Enterprise IT Watch Blog

Jul 26 2010   9:33AM GMT

In era of cloudification, Windows 7 keeps bringing home the MicroBacon



Posted by: Michael Morisy
Tags:
Cloud computing
Microsoft
Windows 7
Windows 7 in 2010

While there was plenty of buzz about Microsoft proclaiming Windows 7 “the fastest-selling operating system ever,” the interesting news is that this rather traditional offering is so essential to keeping Microsoft happily profitable in the era of hyper-cloudification. Allan Krans put it well in his piece at LocalTechwire:

Using even conservative math, the revenue opportunity for Microsoft to convert the remaining 85 percent of PC users to Windows 7 approaches $50 billion. Beyond Windows, Microsoft has significant market opportunities in Office, SharePoint, Windows Server, and multiple other product areas that will sustain its financials for years.

Cloud is important and is capturing a large amount of Microsoft’s investment and messaging, but its existing business will sustain revenue and profit for quite some time.

While Windows 7 is a polished piece of work, it’s also, at the core, “more of the same” as far as operating systems go (or as Dee101 less charitably put it, Windows 7 is Vista SP2+), unlike Google’s nascent Chrome OS which fully embraces the cloud-as-a-platform philosophy.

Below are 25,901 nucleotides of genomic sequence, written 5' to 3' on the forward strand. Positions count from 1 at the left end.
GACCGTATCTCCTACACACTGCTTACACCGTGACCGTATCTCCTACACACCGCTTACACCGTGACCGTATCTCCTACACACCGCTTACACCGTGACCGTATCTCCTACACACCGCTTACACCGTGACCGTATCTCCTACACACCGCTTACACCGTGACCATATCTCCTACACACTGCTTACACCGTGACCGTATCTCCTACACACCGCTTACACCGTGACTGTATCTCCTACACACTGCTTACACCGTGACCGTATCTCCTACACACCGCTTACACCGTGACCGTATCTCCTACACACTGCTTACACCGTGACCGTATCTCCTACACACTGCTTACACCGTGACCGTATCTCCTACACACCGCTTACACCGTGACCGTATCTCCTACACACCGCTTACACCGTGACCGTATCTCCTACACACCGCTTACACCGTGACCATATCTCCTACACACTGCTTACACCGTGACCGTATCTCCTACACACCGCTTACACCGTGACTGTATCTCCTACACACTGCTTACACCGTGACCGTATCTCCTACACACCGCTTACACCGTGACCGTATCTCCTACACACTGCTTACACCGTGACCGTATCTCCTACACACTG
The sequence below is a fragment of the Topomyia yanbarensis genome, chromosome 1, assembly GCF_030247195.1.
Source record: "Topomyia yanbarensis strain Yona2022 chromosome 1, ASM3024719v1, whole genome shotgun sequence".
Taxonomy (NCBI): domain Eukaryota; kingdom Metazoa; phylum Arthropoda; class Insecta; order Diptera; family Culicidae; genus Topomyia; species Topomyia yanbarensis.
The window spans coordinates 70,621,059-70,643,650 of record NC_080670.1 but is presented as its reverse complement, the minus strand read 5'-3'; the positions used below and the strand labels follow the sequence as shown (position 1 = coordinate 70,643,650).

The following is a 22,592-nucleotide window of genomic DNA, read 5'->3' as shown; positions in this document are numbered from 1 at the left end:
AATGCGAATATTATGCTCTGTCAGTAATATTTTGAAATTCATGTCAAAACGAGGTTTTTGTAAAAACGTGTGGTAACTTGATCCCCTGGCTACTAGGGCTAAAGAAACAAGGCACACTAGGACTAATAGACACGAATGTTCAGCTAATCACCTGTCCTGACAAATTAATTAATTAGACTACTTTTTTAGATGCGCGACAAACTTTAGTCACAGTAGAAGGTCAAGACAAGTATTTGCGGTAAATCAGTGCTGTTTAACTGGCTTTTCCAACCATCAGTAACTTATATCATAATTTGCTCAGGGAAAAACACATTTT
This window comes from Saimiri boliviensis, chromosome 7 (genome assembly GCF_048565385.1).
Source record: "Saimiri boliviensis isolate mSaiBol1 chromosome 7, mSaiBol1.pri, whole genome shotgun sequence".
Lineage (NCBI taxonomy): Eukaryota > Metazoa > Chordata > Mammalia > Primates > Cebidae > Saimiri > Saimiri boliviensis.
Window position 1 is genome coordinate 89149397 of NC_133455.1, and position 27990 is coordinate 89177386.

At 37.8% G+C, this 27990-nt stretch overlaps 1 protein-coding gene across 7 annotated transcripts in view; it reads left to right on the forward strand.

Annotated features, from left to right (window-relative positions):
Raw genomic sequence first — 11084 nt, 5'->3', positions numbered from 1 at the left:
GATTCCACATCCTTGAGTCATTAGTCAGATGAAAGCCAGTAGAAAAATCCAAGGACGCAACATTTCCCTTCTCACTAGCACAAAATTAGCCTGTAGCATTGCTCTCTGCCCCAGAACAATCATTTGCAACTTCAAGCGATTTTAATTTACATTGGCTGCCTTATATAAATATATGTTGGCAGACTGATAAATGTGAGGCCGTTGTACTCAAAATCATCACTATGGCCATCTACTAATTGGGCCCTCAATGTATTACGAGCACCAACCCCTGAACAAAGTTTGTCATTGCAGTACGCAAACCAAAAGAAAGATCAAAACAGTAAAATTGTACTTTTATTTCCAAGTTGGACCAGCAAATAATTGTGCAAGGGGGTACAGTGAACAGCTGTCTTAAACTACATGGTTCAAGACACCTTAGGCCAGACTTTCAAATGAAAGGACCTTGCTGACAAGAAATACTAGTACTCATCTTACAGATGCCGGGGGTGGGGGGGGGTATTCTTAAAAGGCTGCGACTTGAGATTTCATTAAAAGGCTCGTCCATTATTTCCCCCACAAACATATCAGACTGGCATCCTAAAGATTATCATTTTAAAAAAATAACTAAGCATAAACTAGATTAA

In other words, while Microsoft is very publicly, very loudly “all in” on cloud (and its Azure efforts back that up), it’s also very aware and very happy that it doesn’t have to go flying into the cloud without a long runway still firmly on terra firma.

Michael Morisy is the community editor for ITKnowledgeExchange. He can be followed on Twitter or you can reach him at Michael@ITKnowledgeExchange.com.

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  • Michael Morisy
    [...] made to the user interface and multitasking with Windows 3.0 - the distant cousin of today’s Windows 7 in terms of success - was released, selling 2 million copies in the first six months of its life. In 1993, the [...]
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